Divine: 3 posts

Divine Spirituelle : Perfume Review


Divine is a perfume brand from the region of Dinard in the north of France. It’s niche in terms of distribution, which is pretty much only the Dinard shop in Brittany and a couple of online retailers, but if your definition of niche is avant-garde and quirky, then Divine doesn’t fit. The collection is classically themed and understated. What makes Divine such an appealing brand is quality and polish. Nowhere is it more obvious than in its latest release, Spirituelle.


Created in collaboration between Divine’s founder Yvon Mouchel and perfumer Richard Ibañez, Spirituelle is a rose. If you use perfumery jargon, an oriental rose, which merely means a rose laced with spices and incense. Since rose has a perfect affinity with dark, rich notes, there is nothing particularly unusual about Spirituelle’s theme. It hints at its sultry personality, but it’s still understated and soft. The allure of Spirituelle unfolds when lulled by its mild charms, you wear it to the office and suddenly, in the middle of another long, stressful day, find yourself wrapped in layers of petals and amber. It lingers for many hours on skin, changing ever so slightly, but every facet, every layer of it is delightful.

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Divine L’Ame Sœur : Perfume Review



Star rating: 5 stars–outstanding/potential classic, 4 stars–very good, 3 stars–adequate, 2 stars–disappointing, 1 star–poor.

Divine L’âme Sœur creates an illusion of opalescent dust falling on dewy petals. The veil of aldehydes is, at first, hazy and opaque, however almost instantly it begins to fade revealing tropical opulence of ylang ylang and rich fruitiness of jasmine. While ylang ylang is a heady note, aldehydes render it ethereal and elegant, smoothing its rough edges and softening its sharp lushness. Indeed, Ernest Beaux was the first perfumer to discover the unique affinity between aliphatic aldehydes and ylang ylang, when he created Chanel No. 5.

L’âme Sœur, which means “Soulmate,” was created by Yann Vasnier for Divine, a fragrance house founded by Yvon Mouchel in Dinard on the northern coast of Brittany. If it is possible to conceive of a perfectly elegant fragrance that nods to the classical tradition without being repetitive, L’âme Sœur is it. A beautiful rose note lends an appealing sweetness to the heart of the composition, complementing the crisp white shimmer of aldehydes.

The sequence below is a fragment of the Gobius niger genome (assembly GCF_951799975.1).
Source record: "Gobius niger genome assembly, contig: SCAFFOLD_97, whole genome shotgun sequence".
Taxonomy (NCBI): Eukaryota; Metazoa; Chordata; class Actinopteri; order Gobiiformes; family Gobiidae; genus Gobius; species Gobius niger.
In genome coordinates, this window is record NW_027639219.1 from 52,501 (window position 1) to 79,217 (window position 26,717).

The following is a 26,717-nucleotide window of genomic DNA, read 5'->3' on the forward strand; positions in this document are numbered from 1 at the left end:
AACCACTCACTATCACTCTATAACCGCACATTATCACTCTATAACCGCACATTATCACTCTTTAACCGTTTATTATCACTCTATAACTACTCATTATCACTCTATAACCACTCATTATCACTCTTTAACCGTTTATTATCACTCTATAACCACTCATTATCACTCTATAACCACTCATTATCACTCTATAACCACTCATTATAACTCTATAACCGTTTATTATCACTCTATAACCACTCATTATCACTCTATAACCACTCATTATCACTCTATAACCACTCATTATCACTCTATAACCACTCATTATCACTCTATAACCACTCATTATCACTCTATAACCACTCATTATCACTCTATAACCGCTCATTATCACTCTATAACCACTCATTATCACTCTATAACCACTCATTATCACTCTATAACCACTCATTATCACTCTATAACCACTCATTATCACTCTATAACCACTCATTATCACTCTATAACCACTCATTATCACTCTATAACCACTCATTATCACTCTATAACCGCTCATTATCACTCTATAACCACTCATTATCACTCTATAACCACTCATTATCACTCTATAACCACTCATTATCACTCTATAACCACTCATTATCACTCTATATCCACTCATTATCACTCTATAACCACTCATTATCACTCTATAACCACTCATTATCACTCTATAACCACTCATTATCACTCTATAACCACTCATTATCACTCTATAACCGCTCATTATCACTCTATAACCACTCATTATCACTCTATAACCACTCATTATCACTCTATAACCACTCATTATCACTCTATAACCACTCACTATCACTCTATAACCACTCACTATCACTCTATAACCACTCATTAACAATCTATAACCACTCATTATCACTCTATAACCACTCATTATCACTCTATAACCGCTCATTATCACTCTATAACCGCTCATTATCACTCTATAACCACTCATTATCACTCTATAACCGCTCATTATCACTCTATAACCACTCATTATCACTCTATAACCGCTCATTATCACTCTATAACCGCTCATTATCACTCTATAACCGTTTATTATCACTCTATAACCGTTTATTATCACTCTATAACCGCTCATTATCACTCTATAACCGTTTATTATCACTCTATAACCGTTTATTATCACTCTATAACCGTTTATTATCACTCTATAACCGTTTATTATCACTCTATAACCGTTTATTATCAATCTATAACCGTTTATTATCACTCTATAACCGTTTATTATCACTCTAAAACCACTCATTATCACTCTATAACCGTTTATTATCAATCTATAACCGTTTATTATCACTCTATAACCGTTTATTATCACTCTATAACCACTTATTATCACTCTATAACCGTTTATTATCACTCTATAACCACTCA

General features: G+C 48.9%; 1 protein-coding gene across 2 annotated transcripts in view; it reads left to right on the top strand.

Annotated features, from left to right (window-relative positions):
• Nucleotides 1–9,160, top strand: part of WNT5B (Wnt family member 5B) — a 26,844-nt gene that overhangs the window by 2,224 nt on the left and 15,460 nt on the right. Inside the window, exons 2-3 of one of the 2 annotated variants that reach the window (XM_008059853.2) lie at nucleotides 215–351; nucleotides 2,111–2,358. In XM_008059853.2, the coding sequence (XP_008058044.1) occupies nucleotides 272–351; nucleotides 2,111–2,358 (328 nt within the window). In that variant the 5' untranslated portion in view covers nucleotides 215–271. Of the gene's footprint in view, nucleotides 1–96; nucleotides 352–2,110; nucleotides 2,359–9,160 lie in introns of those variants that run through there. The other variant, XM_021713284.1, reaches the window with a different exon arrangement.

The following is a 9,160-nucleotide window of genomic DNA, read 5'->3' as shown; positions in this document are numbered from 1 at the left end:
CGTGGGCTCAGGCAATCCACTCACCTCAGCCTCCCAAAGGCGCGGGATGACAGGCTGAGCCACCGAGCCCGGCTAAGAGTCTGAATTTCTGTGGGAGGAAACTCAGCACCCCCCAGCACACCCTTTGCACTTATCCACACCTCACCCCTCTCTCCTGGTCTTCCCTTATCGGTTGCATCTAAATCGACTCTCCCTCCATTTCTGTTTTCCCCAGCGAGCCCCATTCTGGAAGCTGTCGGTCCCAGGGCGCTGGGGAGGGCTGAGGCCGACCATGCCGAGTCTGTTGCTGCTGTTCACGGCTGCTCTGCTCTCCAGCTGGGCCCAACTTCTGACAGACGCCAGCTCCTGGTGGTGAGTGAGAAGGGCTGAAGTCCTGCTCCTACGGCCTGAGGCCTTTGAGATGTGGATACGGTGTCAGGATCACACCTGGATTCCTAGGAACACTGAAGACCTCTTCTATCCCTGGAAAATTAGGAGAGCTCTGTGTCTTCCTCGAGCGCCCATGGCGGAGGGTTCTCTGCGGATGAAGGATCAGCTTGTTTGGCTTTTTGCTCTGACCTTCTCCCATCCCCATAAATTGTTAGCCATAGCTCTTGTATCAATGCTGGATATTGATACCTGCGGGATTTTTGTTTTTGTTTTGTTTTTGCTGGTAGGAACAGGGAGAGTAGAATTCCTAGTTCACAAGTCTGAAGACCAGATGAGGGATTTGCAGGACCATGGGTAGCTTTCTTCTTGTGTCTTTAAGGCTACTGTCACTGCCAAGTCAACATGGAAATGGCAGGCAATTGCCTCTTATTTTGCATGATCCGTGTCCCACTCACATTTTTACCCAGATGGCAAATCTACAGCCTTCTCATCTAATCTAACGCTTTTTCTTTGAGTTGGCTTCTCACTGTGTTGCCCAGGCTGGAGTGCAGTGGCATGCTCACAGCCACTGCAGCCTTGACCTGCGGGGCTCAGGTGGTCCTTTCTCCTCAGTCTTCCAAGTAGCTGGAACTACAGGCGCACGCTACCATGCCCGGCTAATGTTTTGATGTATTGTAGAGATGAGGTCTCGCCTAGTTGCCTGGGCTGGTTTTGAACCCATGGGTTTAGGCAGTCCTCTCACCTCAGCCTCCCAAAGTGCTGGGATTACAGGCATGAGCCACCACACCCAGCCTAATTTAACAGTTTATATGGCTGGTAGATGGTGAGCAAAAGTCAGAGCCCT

Once the fragrance dries down, a luminous note of ambergris resurfaces to support the composition. In L’âme Sœur, the peculiar winey and stunningly sensual scent of ambergris is present as a wave of warmth that softens the lush florals. Where rose was tempted to appear as heavy and sweet, it is rendered as sun drenched and delicate. The juxtaposition of sensual warmth with the cool aldehydic opening is what makes L’âme Sœur particularly exciting. The final result is not so much powdery as one would expect from an aldehydic fragrance, as it is reminiscent of cashmere. Cashmere softness that caresses the skin and holds its warmth is the association that the dry down of L’âme Sœur brings to mind.

Mary Cassatt. At the Theater.. 1879-1880. Pastel on paper. The Nelson-Atkins Museum of Art, Kansas City, Missouri. Abcgallery.com

Divine L’Homme de Coeur : Perfume Review



Star rating: 5 stars–outstanding/potential classic, 4 stars–very good, 3 stars–adequate, 2 stars–disappointing, 1 star–poor.

The scent of iris is one of the most complex and elusive, weaving in metallic violets and snow covered roots. It is a melancholy fragrance by its nature, and it is fascinating to explore the possibilities it offers.

Divine is a small French perfume house located in Dinard on the northern coast of Brittany. Founded by Yvon Mouchel, its line includes three feminine and three masculine fragrances, out of which L’Homme de Coeur and L’Homme Sage are composed by a young perfumer Yann Vasnier. L’Homme de Coeur is an interesting interpretation of iris that exploits its crisp coolness more than its powderiness redolent of violets.

The iris leitmotif that is about to persist like a gentle melody throughout the entire composition is evident upon the first inhale. Tinged by sparkling juniper, iris steps in the background and allows cypress to dominate. The sheer scent of cypress, reminiscent of fresh pinecones and dry needles is a wonderful counterpoint to the metallic glow of iris. The spicy fruit scent of angelica lends an unexpectedly vibrant note that provides a perfect segue into the voluptuous iris heart. As the fragrance dries down, it warms up with sweet winey mustiness of ambergris. Yet, iris that provided a cool breeze leaves its mark, especially when its earthy and icy qualities are heightened by vetiver. As a woman, I feel perfectly comfortable wearing L’Homme de Coeur, however on a man, it is just ravishing.

Photo: Claude Monet. Monet’s Garden, the Irises. 1900. Oil on canvas. Musée d’Orsay, Paris. abcgallery.com

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